Last week, I gave a speech for the Tennessee Society of CPAs Fall Industry Conference. My objective was to present a short primer on business valuation and buy-sell agreements. Given a limited amount of time and two potentially expansive topics, I broke the presentation into two parts. This post addresses the Buy-Sell Agreement portion of the talk.
I’ve written a great deal about buy-sell agreements on this blog and in my book, Buy-Sell Agreements for Closely Held and Family Business Owners. As always, I recommend that you obtain the book and read it!
Most of the attendees were CFOs or worked in the financial and accounting departments of local businesses. I wanted to leave them with something memorable to think about buy-sell agreements (like cash flow, risk and growth for business valuation).
So I left the attendees with what I called the 3 Rs of Buy-Sell Agreements:
- Retrieve. Go and get your buy-sell agreement. For many, it has been so long since anyone looked at it that no one knows where it is. So go and get it. Retrieve is the first R.
- Review. Every buy-sell agreement should be reviewed periodically. A Buy-Sell Agreement Review should involve several parties, including the shareholders who are parties, the company’s lawyer, the company’s business appraiser, and likely the company’s CPA and maybe the financial planner(s) for the shareholders. The objective is to be sure that your buy-sell agreement will work when it is triggered. Most won’t. So Review is the second R.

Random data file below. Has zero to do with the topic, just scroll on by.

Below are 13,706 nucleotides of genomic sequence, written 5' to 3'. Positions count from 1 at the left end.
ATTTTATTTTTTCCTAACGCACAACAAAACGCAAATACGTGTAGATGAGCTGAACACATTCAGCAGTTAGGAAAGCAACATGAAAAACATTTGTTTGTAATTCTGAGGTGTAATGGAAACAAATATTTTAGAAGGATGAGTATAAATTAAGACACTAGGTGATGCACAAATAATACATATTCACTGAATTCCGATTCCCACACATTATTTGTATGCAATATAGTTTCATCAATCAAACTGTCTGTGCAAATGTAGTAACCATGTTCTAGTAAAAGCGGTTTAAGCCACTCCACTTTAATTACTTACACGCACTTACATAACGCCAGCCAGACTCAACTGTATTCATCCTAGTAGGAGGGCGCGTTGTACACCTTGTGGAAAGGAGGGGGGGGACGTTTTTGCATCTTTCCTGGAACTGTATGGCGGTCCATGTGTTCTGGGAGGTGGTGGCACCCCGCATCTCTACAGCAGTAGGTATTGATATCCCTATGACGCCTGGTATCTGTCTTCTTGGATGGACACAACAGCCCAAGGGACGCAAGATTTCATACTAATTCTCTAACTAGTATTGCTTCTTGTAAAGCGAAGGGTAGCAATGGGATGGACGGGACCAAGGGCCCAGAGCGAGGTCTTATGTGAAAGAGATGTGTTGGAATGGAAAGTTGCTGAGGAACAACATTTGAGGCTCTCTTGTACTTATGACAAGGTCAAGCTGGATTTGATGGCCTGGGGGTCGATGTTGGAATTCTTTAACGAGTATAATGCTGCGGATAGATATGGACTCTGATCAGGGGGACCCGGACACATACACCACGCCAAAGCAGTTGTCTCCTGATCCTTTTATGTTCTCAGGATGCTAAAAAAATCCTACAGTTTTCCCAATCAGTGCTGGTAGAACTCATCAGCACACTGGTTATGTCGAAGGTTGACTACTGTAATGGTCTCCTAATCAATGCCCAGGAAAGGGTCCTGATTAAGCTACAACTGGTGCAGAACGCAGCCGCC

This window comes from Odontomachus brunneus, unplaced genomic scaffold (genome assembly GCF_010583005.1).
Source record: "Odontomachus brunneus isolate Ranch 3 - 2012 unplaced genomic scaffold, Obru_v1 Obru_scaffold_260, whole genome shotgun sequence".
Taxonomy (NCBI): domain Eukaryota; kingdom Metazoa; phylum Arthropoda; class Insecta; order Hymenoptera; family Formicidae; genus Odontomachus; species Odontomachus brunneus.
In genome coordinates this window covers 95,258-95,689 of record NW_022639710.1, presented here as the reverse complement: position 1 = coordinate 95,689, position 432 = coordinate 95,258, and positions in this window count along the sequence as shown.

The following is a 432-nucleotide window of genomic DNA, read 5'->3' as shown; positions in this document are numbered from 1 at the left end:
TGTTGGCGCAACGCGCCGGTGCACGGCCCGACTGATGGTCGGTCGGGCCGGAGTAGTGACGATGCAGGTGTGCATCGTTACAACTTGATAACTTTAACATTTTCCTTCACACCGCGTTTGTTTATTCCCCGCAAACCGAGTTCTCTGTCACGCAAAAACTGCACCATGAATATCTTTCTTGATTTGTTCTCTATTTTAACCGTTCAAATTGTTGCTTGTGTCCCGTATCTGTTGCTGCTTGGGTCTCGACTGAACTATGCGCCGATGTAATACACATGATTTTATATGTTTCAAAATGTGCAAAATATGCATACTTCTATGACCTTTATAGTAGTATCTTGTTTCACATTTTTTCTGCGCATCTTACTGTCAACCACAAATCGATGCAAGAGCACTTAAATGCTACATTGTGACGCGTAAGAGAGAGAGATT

- Revise. Most buy-sell agreements, following the kind of Review noted above, will need to be revised while the interests of the parties are in alignment, i.e., they can talk, then get the agreement revised. Revise is the third R of buy-sell agreements.
I also spoke about the three main types of buy-sell agreements, including fixed price agreements, formula agreements, and agreements calling for a valuation process to determine price for transactions. I recounted various problems with fixed price and formula agreements that render them unusable for most situations over time. And I expressed my preference for a single appraiser valuation process agreement where the parties agree on the appraiser at the outset, the appraiser provides an initial appraisal, which becomes the initial price for the buy-sell agreement, and then, the appraiser revalues the company for the agreement every year or two.
In addition, I briefly talked about the elements that are necessary to define a valid valuation for a buy-sell agreement, including the standard of value (like fair market value), the level of value (like financial control), the as of date, the qualifications of appraisers, the appraisal standards to be followed, and issues pertaining to funding. You can find more information about these topics from past posts on this blog and from www.buysellagreementsonline.com.
If companies and their shareholders will pay attention to and exercise the Three Rs of Buy-Sell Agreements, most all of the future problems that will occur at trigger events absent this attention can be avoided. Certainty will be enhanced. Shareholder and corporate planning will be facilitated.